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Into the Abyss

August 5, 2010

The third part of Ed Brubaker’s brand new Avengers series, Secret Avengers #3, reveals the scope of the threat with which the team is faced.  We start out with a flashback to the Civil War, when a mysterious Confederate soldier, Aloysius Thorndrake (or as some people jokingly said, Jonah Hex) was pursuing a traitor who just suddenly… disappeared.  In the present day, Ant-Man floats through some mysterious, kind of in-between space, and Steve Rogers and Beast face off against their giant friend, who wants to know where the third crown is.  The guy realizes that they don’t know where it is, and the Nova Corps Worldmind tries to tell them where it is.  Then, Valkyrie calls in, letting them know that she’s fighting Nova and the Shadow Council, and that Black Widow and Moon Knight are down.  However, Nova takes her out fairly quickly as well, then gives the planet an oxygen atmosphere so the Shadow Council goons he has controlled can breath.  Steve tells War Machine to rendezvous with them, but he informs them that Ant-Man is missing.  We see Ant-Man in a Shadow Council fortress, where he’s trying to hide as the alarm goes off.  Thorndrake, somehow alive and very old, talks with evil Nick Fury about the second crown.  Seems they were the ones who let Roxxon dig on Mars, but when they found the second crown, Roxxon turned against them.  Then, Thorndrake tells Fury to send troops up to Mars to deal with what’s going on.  On Mars, Archon, the giant guy, explains that he and his brethren, now all dead, were created seemingly by the Watchers to guard against the Abyss, some unknown great evil from the beginnings of time.  But the children of the Abyss are controlling Nova through the crown, and he will soon awaken the Abyss.  Seems the crowns were created by those affected by the Abyss, and the rest of the Archons were killed at that time trying to stop the users.  As this conversation continues, War Machine arrives with the injured Valkyrie, and Beast discovers that there is breathable air.  When Archon sees Nova, he attacks him, but Nova’s own power, combined with that of the crown, is too great.  Archon is damaged, and he tells Steve that he is unable to win this fight.

Well, I sadly think we have officially seen the limits of the great Ed Brubaker.  I never thought I’d live to see the day.  Secret Avengers started out as a really cool premise, but already Brubaker has tripped up.  For one, we have yet another evil organization with a long past (just like HYDRA and Leviathan).  Plus, we have yet another great undefinable/generic cosmic evil.  Seems to me that Brubaker should have done what he does best and stuck to street superheroes.  Worst of all, there’s a serious possibility that this will just ruin the history of the Serpent Crown.  The Serpent Crown is supposed to be connected to the ancient evil god, Set, but if that original Serpent Crown is connected to these two new ones, it’s actually connected to the Abyss.  And there’s no way those can be the same things, because Set was created back when life first started on Earth, while the Abyss has apparently existed since even before Galactus.  Again, I just see that as a way to one-up pre-existing, more storied cosmic characters, and I can’t say I like it.  I mean, this is Ed Brubaker, so this, possibly the worst of his stories I’ve read, is still pretty dang good.  His characterization is great, and the story is constructed decently.  I’m even still interested to see who this other Nick Fury is.  But even though Brubaker’s best with street superheroes, I expected more from him.  Fortunately, Mike Deodato Jr.’s pencils make up for a lot of the weaknesses of the script.  Although the pastelly colors and relatively few shadows in the prologue aren’t terribly pretty, and the Watcher’s head is even bigger than usual, the rest of the issue is just classic Deodato.  The Valkyrie/Nova/Shadow Council fight is particularly dynamic.  So yes, it would be accurate to say I’m disappointed.  I expected much more out of this series.  I thought it was going to be some black ops, street level Avengery stuff.  Instead, it’s Brubaker awkwardly trying out a cosmic story.  It reminds me a tad too much of the Unspoken arc.  Only, since it’s Brubaker, it’s still better.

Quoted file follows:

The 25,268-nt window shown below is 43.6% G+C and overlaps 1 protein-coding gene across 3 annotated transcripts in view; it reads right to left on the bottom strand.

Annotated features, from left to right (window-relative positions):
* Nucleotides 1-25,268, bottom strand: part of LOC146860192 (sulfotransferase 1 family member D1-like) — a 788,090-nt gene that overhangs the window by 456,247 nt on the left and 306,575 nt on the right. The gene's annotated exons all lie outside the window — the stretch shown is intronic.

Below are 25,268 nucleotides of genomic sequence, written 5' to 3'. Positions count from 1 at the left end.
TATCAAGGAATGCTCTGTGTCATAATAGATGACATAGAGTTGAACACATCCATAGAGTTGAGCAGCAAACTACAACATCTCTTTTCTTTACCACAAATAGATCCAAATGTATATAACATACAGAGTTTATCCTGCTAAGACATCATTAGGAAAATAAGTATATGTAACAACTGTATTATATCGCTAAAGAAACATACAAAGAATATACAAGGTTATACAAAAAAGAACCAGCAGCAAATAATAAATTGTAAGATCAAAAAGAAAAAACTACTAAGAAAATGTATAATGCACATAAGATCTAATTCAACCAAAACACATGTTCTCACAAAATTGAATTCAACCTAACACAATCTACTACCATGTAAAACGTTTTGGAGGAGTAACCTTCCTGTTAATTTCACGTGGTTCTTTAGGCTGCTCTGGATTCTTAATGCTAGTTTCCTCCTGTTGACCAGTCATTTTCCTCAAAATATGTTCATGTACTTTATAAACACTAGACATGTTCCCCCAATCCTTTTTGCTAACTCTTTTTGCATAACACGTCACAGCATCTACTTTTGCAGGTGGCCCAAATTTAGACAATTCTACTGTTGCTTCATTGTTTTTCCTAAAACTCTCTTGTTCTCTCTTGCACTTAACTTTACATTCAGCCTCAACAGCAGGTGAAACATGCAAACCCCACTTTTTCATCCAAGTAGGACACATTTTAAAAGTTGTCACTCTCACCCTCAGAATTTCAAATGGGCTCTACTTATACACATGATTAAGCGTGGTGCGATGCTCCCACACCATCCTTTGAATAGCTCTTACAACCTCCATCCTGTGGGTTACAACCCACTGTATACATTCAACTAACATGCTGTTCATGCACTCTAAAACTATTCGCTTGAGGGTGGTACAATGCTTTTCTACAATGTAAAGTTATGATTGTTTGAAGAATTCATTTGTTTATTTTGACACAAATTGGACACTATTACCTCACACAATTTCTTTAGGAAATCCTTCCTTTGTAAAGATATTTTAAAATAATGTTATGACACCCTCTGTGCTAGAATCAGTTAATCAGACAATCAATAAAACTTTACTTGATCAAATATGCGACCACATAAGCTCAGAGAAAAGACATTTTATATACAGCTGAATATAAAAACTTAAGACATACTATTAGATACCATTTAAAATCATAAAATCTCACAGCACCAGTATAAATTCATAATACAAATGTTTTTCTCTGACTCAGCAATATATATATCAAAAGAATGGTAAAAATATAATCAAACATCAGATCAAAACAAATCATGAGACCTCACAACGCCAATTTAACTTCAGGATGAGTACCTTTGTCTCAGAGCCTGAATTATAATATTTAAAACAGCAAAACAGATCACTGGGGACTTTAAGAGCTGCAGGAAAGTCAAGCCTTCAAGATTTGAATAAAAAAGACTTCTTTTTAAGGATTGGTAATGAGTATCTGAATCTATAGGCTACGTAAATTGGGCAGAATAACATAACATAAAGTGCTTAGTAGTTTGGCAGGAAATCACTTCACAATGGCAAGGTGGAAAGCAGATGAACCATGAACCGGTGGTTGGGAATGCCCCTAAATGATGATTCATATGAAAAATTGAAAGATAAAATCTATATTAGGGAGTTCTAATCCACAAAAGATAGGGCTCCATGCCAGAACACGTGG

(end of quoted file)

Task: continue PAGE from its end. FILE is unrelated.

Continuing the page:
Plot: 7.4      Art: 9.3      Dialogue: 8.8      Overall: 7.9

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